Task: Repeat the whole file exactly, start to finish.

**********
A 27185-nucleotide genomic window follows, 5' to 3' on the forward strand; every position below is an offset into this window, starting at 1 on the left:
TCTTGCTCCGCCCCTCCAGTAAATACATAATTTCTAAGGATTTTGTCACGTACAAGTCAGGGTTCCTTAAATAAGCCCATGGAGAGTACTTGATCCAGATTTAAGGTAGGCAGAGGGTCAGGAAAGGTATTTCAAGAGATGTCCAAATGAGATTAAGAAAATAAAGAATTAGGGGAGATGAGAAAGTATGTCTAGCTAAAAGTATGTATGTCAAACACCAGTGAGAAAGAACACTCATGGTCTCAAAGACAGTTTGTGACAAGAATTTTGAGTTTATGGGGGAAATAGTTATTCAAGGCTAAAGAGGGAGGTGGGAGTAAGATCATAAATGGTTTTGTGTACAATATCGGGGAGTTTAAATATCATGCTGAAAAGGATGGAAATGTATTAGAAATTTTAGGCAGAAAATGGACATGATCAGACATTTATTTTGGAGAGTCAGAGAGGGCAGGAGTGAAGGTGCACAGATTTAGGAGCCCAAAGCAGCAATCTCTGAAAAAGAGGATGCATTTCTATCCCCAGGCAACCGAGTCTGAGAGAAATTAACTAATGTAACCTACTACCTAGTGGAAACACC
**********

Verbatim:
A 27185-nucleotide genomic window follows, 5' to 3' on the forward strand; every position below is an offset into this window, starting at 1 on the left:
TCTTGCTCCGCCCCTCCAGTAAATACATAATTTCTAAGGATTTTGTCACGTACAAGTCAGGGTTCCTTAAATAAGCCCATGGAGAGTACTTGATCCAGATTTAAGGTAGGCAGAGGGTCAGGAAAGGTATTTCAAGAGATGTCCAAATGAGATTAAGAAAATAAAGAATTAGGGGAGATGAGAAAGTATGTCTAGCTAAAAGTATGTATGTCAAACACCAGTGAGAAAGAACACTCATGGTCTCAAAGACAGTTTGTGACAAGAATTTTGAGTTTATGGGGGAAATAGTTATTCAAGGCTAAAGAGGGAGGTGGGAGTAAGATCATAAATGGTTTTGTGTACAATATCGGGGAGTTTAAATATCATGCTGAAAAGGATGGAAATGTATTAGAAATTTTAGGCAGAAAATGGACATGATCAGACATTTATTTTGGAGAGTCAGAGAGGGCAGGAGTGAAGGTGCACAGATTTAGGAGCCCAAAGCAGCAATCTCTGAAAAAGAGGATGCATTTCTATCCCCAGGCAACCGAGTCTGAGAGAAATTAACTAATGTAACCTACTACCTAGTGGAAACACC